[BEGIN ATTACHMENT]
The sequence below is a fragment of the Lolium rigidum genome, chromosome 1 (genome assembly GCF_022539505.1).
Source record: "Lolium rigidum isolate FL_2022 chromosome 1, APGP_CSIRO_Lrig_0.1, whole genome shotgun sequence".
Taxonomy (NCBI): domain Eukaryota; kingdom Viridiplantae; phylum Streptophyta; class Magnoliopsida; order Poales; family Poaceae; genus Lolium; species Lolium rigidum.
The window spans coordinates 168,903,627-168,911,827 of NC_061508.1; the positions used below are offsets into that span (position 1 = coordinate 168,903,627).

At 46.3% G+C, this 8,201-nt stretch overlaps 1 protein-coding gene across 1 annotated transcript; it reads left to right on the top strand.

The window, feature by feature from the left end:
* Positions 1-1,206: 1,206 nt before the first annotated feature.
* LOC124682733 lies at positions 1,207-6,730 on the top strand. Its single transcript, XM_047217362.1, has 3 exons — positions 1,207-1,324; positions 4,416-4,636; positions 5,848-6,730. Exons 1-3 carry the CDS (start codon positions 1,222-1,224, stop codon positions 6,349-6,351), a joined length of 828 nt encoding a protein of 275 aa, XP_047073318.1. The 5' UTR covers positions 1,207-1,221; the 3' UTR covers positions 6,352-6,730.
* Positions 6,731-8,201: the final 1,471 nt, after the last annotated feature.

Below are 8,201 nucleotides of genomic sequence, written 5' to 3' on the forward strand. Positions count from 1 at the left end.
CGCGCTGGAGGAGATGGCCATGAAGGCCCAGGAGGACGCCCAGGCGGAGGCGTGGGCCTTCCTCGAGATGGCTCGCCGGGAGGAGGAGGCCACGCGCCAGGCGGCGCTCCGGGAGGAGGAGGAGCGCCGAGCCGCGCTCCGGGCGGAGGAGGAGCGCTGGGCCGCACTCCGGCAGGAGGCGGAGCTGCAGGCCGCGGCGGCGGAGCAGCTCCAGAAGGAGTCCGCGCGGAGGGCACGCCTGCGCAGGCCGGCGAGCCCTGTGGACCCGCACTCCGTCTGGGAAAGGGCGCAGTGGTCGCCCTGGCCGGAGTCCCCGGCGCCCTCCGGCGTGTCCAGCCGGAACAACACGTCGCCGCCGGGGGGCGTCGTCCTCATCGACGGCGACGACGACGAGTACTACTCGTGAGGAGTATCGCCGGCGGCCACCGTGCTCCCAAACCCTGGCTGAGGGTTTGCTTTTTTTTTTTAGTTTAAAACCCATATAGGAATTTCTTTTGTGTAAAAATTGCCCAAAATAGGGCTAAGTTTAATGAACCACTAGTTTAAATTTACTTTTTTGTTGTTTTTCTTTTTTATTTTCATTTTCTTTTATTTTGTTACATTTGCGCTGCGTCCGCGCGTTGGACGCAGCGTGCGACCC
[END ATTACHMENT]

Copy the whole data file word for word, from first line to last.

The sequence below is a fragment of the Lolium rigidum genome, chromosome 1 (genome assembly GCF_022539505.1).
Source record: "Lolium rigidum isolate FL_2022 chromosome 1, APGP_CSIRO_Lrig_0.1, whole genome shotgun sequence".
Taxonomy (NCBI): domain Eukaryota; kingdom Viridiplantae; phylum Streptophyta; class Magnoliopsida; order Poales; family Poaceae; genus Lolium; species Lolium rigidum.
The window spans coordinates 168,903,627-168,911,827 of NC_061508.1; the positions used below are offsets into that span (position 1 = coordinate 168,903,627).

At 46.3% G+C, this 8,201-nt stretch overlaps 1 protein-coding gene across 1 annotated transcript; it reads left to right on the top strand.

The window, feature by feature from the left end:
* Positions 1-1,206: 1,206 nt before the first annotated feature.
* LOC124682733 lies at positions 1,207-6,730 on the top strand. Its single transcript, XM_047217362.1, has 3 exons — positions 1,207-1,324; positions 4,416-4,636; positions 5,848-6,730. Exons 1-3 carry the CDS (start codon positions 1,222-1,224, stop codon positions 6,349-6,351), a joined length of 828 nt encoding a protein of 275 aa, XP_047073318.1. The 5' UTR covers positions 1,207-1,221; the 3' UTR covers positions 6,352-6,730.
* Positions 6,731-8,201: the final 1,471 nt, after the last annotated feature.

Below are 8,201 nucleotides of genomic sequence, written 5' to 3' on the forward strand. Positions count from 1 at the left end.
CGCGCTGGAGGAGATGGCCATGAAGGCCCAGGAGGACGCCCAGGCGGAGGCGTGGGCCTTCCTCGAGATGGCTCGCCGGGAGGAGGAGGCCACGCGCCAGGCGGCGCTCCGGGAGGAGGAGGAGCGCCGAGCCGCGCTCCGGGCGGAGGAGGAGCGCTGGGCCGCACTCCGGCAGGAGGCGGAGCTGCAGGCCGCGGCGGCGGAGCAGCTCCAGAAGGAGTCCGCGCGGAGGGCACGCCTGCGCAGGCCGGCGAGCCCTGTGGACCCGCACTCCGTCTGGGAAAGGGCGCAGTGGTCGCCCTGGCCGGAGTCCCCGGCGCCCTCCGGCGTGTCCAGCCGGAACAACACGTCGCCGCCGGGGGGCGTCGTCCTCATCGACGGCGACGACGACGAGTACTACTCGTGAGGAGTATCGCCGGCGGCCACCGTGCTCCCAAACCCTGGCTGAGGGTTTGCTTTTTTTTTTTAGTTTAAAACCCATATAGGAATTTCTTTTGTGTAAAAATTGCCCAAAATAGGGCTAAGTTTAATGAACCACTAGTTTAAATTTACTTTTTTGTTGTTTTTCTTTTTTATTTTCATTTTCTTTTATTTTGTTACATTTGCGCTGCGTCCGCGCGTTGGACGCAGCGTGCGACCC